Some scenes from this weekend's Romney for America bus tour through hard-pressed (but very beautiful) areas of small-town Pennsylvania.
At a WaWa, in Quakertown -- where Romney ordered a hoagie and mixed with the crowd. That is The Bus in the background.
The substance of this trip is for an upcoming article in the magazine; thus, there will be very little activity in this space for the next few days. Snapshot points:
1) Typical comment from (age-appropriate) female members of the crowd as Romney mingled: "Oh, he is even better looking in real life!" If slighter in build than you would guess from TV -- in sporting terms, more like a lightweight rower than a tight end -- Romney has perfect-posture carriage, a very strong jaw, and (as with Bill Clinton) a large head that makes him seem bigger than his actual size. There is no doubt that he is a very good-looking man, especially for age 65.
2) His campaign has distilled its message to its purest possible essence, and with remarkable discipline and clarity that essence came through in every comment at every stop, by Romney and every one of his traveling associates: former Minnesota Gov. Tim Pawlenty, plus current Pennsylvania Senator Pat Toomey and Governor Tom Corbett. The pure message is:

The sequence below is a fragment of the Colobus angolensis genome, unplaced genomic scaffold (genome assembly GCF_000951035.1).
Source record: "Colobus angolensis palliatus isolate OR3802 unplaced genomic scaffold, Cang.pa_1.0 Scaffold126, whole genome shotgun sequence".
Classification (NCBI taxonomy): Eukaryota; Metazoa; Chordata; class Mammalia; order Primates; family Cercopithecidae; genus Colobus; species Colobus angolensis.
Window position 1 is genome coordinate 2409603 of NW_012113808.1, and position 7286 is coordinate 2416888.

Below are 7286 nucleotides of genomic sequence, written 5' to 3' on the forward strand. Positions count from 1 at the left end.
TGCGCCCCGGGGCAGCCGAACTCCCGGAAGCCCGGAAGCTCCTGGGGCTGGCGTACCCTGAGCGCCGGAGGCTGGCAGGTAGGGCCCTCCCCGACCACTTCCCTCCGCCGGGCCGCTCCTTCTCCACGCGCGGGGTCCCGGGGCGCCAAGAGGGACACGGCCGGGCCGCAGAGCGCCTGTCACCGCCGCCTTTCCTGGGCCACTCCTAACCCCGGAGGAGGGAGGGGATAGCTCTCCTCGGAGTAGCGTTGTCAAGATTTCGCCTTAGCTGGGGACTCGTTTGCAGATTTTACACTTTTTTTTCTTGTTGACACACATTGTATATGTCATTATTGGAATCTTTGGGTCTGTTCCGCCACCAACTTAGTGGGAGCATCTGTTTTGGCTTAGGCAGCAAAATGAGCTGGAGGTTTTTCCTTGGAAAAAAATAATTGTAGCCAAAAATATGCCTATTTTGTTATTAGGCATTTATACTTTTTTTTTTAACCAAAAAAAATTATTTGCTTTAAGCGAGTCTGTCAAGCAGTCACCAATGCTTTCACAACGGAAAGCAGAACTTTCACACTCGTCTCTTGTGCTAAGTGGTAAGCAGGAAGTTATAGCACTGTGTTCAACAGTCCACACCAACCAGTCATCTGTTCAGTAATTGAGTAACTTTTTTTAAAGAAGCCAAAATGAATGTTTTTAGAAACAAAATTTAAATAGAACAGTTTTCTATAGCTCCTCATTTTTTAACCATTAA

- The president said he would fix the economy;
- He didn't;
- Give us a try.
Or as James Carville might have put it, "It's the economy, stupid." You can tell when campaigns have figured out their theme, and how to express it -- and how to get the crowds to react. At least for now this campaign has figured those things out. The Obama team is crazy if they take anything for granted in this election.
3) Romney's trademark small-talk exclamation, "Oh my goodness!" seems completely genuine. But I am trying to think of the last time I heard a 21st-century person use that phrase -- as opposed to all the other possibilities, which when you think about it range from coarse to profane. (Jeez louise, WTF, Holy shit, and on through a long list you can fill in yourself.) When combined with his Don-Draper-in-the-'50s very dapper personal style, it adds to a retro atmosphere that some people will find reassuring and appealing and others will find odd. More on this anon. [Update John McWhorter has an interesting piece on this antique turn of Romney's phrasing, in TNR. Thanks to Yair Rosenberg for pointing it out.]
Later this week, I will have updates on a number of subjects readers have written in about. I will also talk about the nature of email itself, which over the past year I've come to view in a different way. But only after I've finished this next article.